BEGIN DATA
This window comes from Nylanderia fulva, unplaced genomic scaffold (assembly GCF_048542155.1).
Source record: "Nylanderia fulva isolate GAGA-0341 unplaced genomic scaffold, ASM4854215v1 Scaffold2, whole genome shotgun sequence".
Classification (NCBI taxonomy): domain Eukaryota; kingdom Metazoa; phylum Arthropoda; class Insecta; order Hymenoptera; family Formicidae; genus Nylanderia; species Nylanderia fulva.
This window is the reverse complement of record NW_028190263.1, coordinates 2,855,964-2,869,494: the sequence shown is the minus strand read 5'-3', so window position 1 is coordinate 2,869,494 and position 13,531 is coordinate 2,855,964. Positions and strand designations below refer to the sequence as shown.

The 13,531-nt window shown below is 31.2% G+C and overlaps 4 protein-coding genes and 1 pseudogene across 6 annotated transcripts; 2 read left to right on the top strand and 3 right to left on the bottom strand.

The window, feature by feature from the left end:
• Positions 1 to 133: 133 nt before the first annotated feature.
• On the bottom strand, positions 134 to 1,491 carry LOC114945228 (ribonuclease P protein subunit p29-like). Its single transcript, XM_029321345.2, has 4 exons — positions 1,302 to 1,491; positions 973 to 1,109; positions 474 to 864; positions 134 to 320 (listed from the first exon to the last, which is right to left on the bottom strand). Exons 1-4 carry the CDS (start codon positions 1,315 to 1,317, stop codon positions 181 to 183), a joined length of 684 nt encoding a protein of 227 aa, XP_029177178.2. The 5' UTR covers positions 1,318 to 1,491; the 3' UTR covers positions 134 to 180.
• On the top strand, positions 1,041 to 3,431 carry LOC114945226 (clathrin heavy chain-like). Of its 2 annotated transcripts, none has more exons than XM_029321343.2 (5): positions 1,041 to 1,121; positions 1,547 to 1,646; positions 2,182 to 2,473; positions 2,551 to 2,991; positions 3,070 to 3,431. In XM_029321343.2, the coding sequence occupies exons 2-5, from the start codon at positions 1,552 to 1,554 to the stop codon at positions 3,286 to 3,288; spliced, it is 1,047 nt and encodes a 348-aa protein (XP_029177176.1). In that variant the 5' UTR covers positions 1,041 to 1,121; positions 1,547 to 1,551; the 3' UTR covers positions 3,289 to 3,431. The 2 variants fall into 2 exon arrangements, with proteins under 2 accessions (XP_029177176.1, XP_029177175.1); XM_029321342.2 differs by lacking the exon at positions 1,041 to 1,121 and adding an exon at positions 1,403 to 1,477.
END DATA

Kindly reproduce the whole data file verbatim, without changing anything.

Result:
This window comes from Nylanderia fulva, unplaced genomic scaffold (assembly GCF_048542155.1).
Source record: "Nylanderia fulva isolate GAGA-0341 unplaced genomic scaffold, ASM4854215v1 Scaffold2, whole genome shotgun sequence".
Classification (NCBI taxonomy): domain Eukaryota; kingdom Metazoa; phylum Arthropoda; class Insecta; order Hymenoptera; family Formicidae; genus Nylanderia; species Nylanderia fulva.
This window is the reverse complement of record NW_028190263.1, coordinates 2,855,964-2,869,494: the sequence shown is the minus strand read 5'-3', so window position 1 is coordinate 2,869,494 and position 13,531 is coordinate 2,855,964. Positions and strand designations below refer to the sequence as shown.

The 13,531-nt window shown below is 31.2% G+C and overlaps 4 protein-coding genes and 1 pseudogene across 6 annotated transcripts; 2 read left to right on the top strand and 3 right to left on the bottom strand.

The window, feature by feature from the left end:
• Positions 1 to 133: 133 nt before the first annotated feature.
• On the bottom strand, positions 134 to 1,491 carry LOC114945228 (ribonuclease P protein subunit p29-like). Its single transcript, XM_029321345.2, has 4 exons — positions 1,302 to 1,491; positions 973 to 1,109; positions 474 to 864; positions 134 to 320 (listed from the first exon to the last, which is right to left on the bottom strand). Exons 1-4 carry the CDS (start codon positions 1,315 to 1,317, stop codon positions 181 to 183), a joined length of 684 nt encoding a protein of 227 aa, XP_029177178.2. The 5' UTR covers positions 1,318 to 1,491; the 3' UTR covers positions 134 to 180.
• On the top strand, positions 1,041 to 3,431 carry LOC114945226 (clathrin heavy chain-like). Of its 2 annotated transcripts, none has more exons than XM_029321343.2 (5): positions 1,041 to 1,121; positions 1,547 to 1,646; positions 2,182 to 2,473; positions 2,551 to 2,991; positions 3,070 to 3,431. In XM_029321343.2, the coding sequence occupies exons 2-5, from the start codon at positions 1,552 to 1,554 to the stop codon at positions 3,286 to 3,288; spliced, it is 1,047 nt and encodes a 348-aa protein (XP_029177176.1). In that variant the 5' UTR covers positions 1,041 to 1,121; positions 1,547 to 1,551; the 3' UTR covers positions 3,289 to 3,431. The 2 variants fall into 2 exon arrangements, with proteins under 2 accessions (XP_029177176.1, XP_029177175.1); XM_029321342.2 differs by lacking the exon at positions 1,041 to 1,121 and adding an exon at positions 1,403 to 1,477.